Privacy SOS

Deactivation of sex worker’s Airbnb account suggests company searches for info on users

Sex worker Julie Simone recently tried to use Airbnb for the first time, but after successfully booking an apartment received an email notifying her that her reservation had been cancelled and her account had been deleted. Fusion reports that Simone received the following email from Airbnb notifying her that she was no longer welcome to use its service [emphasis mine]:

We wanted to reach out to you regarding your Airbnb account. After a routine review, and given information uncovered pursuant to online public records, we have determined that it is in the best interest of Airbnb, and for the users on our site, to deactivate your account permanently. We realize that this may come as a disappointment and that you may have questions regarding this determination. We hope you understand that this decision is exercised at our sole discretion and that we are not obligated to provide an explanation as to the action taken against your account, nor are we liable to a user in any way with respect to deactivating or canceling his or her account.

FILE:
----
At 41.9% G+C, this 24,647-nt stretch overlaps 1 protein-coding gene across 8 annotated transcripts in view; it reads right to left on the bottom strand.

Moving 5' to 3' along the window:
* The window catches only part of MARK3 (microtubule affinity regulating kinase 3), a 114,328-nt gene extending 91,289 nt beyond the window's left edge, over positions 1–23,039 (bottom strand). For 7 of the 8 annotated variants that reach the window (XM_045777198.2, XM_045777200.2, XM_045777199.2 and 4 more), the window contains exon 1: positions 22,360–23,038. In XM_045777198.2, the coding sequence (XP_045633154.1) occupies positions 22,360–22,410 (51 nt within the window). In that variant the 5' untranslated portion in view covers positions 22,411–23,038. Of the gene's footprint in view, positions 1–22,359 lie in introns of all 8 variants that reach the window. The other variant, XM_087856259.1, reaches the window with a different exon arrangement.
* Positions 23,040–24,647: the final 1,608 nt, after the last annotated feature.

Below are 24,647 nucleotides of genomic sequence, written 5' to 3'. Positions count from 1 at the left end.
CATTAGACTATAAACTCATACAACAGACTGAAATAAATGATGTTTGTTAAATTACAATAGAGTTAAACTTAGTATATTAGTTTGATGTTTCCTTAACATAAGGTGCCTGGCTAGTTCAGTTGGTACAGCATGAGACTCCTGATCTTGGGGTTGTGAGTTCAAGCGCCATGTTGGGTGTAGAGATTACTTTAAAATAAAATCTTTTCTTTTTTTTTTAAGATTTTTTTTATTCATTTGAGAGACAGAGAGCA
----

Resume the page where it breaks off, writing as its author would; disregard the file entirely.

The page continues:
As Fusion points out, anyone who puts her legal name into a search engine could easily piece together that Simone works in adult entertainment. Airbnb says that it conducted a “routine review” of “online public records,” and after doing so “determined that it is in the best interest of Airbnb…to deactivate [her] account immediately.”

When you sign up for an Airbnb account, the service requires that you submit a copy of your government identification card. This is part of what Airbnb calls its “verification” process. Does Airbnb also, as part of this process, conduct Google or even data-broker searches to determine whether or not someone is a good fit to use their service? It seems very likely. 

© 2017 ACLU of Massachusetts.